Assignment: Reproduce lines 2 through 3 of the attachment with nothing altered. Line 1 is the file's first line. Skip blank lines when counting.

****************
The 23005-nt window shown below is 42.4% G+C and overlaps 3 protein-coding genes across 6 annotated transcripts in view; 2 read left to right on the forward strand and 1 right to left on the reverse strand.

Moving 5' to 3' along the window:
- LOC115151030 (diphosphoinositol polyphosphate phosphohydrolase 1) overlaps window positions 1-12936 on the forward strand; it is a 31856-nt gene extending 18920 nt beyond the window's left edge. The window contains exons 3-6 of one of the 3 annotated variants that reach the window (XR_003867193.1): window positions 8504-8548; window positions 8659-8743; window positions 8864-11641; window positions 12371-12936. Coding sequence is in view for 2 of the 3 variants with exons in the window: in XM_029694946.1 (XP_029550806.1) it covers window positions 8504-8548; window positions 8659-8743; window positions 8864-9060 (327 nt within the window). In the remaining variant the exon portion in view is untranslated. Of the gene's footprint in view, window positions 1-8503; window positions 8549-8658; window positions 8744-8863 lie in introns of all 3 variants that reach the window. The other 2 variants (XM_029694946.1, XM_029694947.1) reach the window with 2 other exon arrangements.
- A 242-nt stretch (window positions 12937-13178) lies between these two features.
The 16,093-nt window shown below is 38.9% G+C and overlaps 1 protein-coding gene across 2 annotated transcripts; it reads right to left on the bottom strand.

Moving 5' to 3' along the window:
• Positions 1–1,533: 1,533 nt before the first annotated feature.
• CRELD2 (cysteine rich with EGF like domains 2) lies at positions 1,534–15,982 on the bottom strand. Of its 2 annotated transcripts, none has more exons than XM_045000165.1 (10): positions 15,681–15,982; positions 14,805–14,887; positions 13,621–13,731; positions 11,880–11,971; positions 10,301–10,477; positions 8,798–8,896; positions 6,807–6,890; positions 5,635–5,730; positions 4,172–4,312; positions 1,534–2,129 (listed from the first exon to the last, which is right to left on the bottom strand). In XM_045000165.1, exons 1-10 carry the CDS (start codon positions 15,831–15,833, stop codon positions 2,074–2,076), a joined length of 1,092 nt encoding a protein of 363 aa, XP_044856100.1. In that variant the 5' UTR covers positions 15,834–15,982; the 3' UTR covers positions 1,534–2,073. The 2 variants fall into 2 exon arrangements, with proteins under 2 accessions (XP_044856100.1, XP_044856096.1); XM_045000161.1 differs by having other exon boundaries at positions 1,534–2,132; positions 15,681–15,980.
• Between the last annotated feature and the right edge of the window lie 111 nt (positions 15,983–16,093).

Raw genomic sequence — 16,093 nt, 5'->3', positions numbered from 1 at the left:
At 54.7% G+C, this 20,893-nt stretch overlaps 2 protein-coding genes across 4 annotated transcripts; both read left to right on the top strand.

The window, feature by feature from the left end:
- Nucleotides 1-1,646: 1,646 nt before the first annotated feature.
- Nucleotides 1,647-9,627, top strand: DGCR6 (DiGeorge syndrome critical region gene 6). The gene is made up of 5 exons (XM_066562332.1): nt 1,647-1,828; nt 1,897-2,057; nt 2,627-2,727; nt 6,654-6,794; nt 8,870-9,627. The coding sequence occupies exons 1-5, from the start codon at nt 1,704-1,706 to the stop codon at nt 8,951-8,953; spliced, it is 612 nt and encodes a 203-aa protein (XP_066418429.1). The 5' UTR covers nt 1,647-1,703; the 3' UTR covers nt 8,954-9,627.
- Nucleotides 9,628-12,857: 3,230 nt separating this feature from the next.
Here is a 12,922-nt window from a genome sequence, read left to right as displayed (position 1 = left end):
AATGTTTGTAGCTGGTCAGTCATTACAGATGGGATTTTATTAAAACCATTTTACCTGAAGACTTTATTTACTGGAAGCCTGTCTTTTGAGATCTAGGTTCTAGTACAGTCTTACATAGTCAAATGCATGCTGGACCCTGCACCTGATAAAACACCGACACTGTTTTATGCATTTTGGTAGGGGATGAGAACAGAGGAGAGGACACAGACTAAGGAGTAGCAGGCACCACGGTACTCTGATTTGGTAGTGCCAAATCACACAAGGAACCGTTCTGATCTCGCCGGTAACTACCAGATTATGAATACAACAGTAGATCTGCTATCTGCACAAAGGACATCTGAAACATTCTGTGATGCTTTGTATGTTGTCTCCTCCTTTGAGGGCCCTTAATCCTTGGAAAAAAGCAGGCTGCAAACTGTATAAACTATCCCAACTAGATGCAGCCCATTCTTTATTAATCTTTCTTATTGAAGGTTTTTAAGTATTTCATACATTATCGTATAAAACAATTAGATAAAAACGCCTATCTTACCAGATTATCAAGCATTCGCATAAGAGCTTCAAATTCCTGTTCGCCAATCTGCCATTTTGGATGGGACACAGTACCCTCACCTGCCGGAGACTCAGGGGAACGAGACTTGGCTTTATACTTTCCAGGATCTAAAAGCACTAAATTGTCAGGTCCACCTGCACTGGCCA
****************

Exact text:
Moving 5' to 3' along the window:
- LOC115151030 (diphosphoinositol polyphosphate phosphohydrolase 1) overlaps window positions 1-12936 on the forward strand; it is a 31856-nt gene extending 18920 nt beyond the window's left edge. The window contains exons 3-6 of one of the 3 annotated variants that reach the window (XR_003867193.1): window positions 8504-8548; window positions 8659-8743; window positions 8864-11641; window positions 12371-12936. Coding sequence is in view for 2 of the 3 variants with exons in the window: in XM_029694946.1 (XP_029550806.1) it covers window positions 8504-8548; window positions 8659-8743; window positions 8864-9060 (327 nt within the window). In the remaining variant the exon portion in view is untranslated. Of the gene's footprint in view, window positions 1-8503; window positions 8549-8658; window positions 8744-8863 lie in introns of all 3 variants that reach the window. The other 2 variants (XM_029694946.1, XM_029694947.1) reach the window with 2 other exon arrangements.